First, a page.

Why A Social Media Community Is Like New York City

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New York City. The Big Apple. The city that never sleeps. 8 million stories…Many things can be said about New York City but unlike any other city, if you are doing business in New York, New York wants you to live here. New Yorkers are famously outspoken against outsiders and when they refer to New York, they mean New York City. Long Island and Upstate may as well be another country. This may seem counter-intuitive because New York has, and always will be, a melting pot. But that pot only melds actual residents with addresses in the City. Whether it’s technology or real estate, if you are making money in New York, you need to be part of New York – for better or for worse. And for all the good, there is a whole lot of bad as well. The brutal winters, the stifling summers, packed subways, tiny apartments, overpriced everything, there is a familial thread that ties all New Yorkers together. You see this especially in times of crisis. No city has ever rebounded faster or stronger from a tragedy than New York after 9/11. But even during unexceptional times, if you meet a New Yorker on the other side of the world, you connect with them instantaneously. Even if it’s just for a moment, contained in a single look, it’s palpable. New Yorkers are probably the most ethnocentric breed but that’s because New York makes you feel like you are part of something bigger. You are either in or you’re out. New Jersey, Long Island and Westchester, all think they are in but really they are on the outside looking in. To quote Sinatra, “if I can make it there I’ll make it anywhere” and it’s true. But you need to be here. We want you here!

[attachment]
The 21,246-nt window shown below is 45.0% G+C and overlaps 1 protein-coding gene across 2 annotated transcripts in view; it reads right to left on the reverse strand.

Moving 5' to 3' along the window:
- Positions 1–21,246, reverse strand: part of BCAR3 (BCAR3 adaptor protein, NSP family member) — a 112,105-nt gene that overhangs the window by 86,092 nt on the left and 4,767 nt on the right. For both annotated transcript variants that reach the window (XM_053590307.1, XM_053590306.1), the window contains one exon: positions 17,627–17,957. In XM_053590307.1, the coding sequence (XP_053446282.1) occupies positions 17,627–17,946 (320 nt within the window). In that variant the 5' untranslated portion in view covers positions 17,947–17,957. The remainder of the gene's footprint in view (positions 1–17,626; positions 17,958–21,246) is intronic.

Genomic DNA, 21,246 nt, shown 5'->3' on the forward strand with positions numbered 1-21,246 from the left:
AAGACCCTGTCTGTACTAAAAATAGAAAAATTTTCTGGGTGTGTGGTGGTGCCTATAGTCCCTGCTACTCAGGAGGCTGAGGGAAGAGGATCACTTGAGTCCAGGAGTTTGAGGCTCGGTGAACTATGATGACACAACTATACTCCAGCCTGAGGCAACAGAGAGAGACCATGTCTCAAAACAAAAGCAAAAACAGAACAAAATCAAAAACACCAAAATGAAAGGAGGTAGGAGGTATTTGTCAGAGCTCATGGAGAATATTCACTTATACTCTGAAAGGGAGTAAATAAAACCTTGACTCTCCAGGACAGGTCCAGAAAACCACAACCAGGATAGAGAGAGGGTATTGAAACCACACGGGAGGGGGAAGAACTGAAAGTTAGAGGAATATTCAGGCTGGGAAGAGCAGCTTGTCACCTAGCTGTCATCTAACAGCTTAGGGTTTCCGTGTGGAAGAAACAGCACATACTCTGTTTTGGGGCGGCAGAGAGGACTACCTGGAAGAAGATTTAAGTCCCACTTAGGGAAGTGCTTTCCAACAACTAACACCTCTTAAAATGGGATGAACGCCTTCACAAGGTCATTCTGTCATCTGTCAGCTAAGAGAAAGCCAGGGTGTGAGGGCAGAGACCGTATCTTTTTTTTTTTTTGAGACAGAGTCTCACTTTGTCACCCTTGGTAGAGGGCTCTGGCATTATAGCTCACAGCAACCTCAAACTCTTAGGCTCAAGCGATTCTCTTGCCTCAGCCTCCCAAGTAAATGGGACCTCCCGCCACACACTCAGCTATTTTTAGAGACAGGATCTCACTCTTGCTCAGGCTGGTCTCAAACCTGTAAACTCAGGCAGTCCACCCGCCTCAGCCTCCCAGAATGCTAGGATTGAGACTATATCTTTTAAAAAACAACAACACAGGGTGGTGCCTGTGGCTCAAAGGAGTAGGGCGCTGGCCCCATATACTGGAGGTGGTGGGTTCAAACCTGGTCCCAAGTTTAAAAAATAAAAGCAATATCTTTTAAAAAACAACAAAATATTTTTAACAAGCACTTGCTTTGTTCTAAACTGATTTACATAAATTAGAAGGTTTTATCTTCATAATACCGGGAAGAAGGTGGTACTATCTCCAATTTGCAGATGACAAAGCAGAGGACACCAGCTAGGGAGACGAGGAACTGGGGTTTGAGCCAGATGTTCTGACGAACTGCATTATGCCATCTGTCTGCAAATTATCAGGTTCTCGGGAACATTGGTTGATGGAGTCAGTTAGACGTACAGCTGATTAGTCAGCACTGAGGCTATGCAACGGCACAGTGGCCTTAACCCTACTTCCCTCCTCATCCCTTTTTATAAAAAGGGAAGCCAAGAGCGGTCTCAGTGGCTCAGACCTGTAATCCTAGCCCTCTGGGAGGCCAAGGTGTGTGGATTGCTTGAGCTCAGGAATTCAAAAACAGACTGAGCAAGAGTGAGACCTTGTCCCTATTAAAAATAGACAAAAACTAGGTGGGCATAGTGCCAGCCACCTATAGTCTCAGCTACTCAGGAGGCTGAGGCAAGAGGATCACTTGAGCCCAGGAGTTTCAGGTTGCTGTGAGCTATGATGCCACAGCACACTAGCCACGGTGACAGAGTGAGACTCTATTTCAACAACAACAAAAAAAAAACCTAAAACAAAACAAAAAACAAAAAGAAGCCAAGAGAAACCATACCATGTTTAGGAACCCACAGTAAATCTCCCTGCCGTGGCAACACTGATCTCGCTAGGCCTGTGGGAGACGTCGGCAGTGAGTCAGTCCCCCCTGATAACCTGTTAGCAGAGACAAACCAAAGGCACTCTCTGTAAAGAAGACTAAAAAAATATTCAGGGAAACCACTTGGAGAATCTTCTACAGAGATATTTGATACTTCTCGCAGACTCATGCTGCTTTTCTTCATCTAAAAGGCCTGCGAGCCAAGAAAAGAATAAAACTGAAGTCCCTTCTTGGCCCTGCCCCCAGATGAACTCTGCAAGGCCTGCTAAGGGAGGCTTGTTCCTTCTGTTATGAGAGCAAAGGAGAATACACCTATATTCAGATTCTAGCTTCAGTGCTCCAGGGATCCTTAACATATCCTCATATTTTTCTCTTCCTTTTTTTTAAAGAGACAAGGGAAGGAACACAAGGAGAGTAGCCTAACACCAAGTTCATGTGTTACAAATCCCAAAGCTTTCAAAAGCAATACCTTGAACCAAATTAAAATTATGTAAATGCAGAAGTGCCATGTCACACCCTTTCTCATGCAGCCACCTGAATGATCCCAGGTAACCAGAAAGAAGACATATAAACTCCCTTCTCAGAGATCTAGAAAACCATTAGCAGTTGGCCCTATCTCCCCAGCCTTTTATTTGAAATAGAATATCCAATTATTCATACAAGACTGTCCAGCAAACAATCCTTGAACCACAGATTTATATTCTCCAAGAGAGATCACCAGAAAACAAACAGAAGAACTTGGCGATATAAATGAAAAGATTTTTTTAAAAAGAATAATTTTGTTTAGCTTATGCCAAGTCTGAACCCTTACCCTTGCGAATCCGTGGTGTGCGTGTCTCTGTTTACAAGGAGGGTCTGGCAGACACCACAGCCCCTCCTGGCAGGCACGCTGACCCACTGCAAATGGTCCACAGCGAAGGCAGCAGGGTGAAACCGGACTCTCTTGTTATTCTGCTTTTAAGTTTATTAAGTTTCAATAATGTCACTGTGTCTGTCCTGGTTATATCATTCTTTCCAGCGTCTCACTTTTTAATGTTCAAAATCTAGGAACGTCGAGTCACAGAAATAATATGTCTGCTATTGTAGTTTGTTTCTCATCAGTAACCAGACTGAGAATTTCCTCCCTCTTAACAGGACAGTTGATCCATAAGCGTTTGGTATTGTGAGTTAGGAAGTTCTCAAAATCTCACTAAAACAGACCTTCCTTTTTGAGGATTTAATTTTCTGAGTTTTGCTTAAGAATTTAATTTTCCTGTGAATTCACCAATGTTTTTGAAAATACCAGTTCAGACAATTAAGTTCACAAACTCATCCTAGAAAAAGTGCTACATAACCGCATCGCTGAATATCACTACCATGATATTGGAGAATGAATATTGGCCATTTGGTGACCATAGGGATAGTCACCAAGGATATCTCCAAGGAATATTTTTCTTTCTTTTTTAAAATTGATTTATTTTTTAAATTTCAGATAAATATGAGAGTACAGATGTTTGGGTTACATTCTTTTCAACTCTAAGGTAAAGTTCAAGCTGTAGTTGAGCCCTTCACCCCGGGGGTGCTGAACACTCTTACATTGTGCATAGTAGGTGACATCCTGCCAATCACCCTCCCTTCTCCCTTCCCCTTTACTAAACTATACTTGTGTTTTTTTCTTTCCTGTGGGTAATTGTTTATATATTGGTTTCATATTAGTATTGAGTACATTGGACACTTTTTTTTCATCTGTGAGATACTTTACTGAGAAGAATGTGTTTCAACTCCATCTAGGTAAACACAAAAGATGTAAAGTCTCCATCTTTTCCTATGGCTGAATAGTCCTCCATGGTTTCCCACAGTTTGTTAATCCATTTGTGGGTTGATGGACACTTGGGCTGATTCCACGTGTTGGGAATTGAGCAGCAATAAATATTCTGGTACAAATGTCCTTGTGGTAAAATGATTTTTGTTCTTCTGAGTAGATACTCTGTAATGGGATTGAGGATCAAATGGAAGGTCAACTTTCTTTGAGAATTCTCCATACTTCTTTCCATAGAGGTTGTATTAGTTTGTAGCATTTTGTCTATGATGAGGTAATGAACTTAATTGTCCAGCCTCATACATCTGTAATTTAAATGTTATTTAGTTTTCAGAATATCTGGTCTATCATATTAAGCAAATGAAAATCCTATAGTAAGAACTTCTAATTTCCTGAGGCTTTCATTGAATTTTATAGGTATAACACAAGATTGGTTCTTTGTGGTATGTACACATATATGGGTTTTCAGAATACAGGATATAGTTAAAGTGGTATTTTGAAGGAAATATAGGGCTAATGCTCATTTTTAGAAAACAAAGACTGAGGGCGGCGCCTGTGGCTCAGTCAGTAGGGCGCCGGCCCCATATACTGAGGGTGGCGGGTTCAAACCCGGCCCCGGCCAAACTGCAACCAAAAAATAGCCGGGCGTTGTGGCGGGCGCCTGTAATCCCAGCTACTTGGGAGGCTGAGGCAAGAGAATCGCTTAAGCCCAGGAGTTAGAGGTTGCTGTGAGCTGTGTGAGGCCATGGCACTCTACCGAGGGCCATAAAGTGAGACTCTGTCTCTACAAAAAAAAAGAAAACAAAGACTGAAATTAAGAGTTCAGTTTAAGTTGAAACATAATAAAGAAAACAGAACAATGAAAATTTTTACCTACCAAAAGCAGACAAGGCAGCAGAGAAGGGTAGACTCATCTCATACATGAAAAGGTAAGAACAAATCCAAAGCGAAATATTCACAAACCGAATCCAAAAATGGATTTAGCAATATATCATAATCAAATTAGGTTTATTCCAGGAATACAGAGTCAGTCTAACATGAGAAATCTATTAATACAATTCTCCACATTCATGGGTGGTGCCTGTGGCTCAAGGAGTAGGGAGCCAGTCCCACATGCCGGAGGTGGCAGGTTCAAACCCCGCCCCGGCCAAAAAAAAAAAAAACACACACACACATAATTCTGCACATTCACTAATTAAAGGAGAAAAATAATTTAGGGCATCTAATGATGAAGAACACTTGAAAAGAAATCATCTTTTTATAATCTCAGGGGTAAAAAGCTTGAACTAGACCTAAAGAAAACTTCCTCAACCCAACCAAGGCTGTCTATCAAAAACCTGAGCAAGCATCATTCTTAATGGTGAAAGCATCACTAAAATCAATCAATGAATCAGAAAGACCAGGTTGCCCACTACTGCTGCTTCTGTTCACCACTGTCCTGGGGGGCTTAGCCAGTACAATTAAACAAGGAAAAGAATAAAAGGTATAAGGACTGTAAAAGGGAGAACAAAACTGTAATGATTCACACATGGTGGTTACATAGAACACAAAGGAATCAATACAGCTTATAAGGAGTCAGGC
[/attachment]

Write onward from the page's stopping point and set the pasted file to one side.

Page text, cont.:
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For this reason, a social community is exactly like New York City. If you’re a brand trying to make money off of social, you need to be here. You need to be neck deep in social communities, forums, blogs and platforms. Companies like Coca-Cola, Red Bull and Starbucks all understand this and sure, they are billion dollar consumer brands with limitless budgets, but E.L. James built a billion dollar reputation through book forums long before 50 Shades of Grey, while Zappos relies on ratings and reviews for their outstanding service because they can’t compete on price. One vertical still hasn’t come to this conclusion however and unsurprisingly, it’s Health that’s late to the party. Health organizations would rather play ostrich with their heads in the sand than listen to, or engage in, the social community – petrified by perceived risk and calcified through process and regulatory. What’s more, the third most prevalent internet behavior behind general search and email, is looking for health information. The first step Health organizations need to take is social listening and many have done just that. But this isn’t nearly enough. It’s not a physical address. It doesn’t get you real estate. In order for Health to take advantage of this channel and monetize it, they need to live here, otherwise they’ll never get it. Like Long Island they are on the outside looking in and things will never change unless they decide to “make it here.”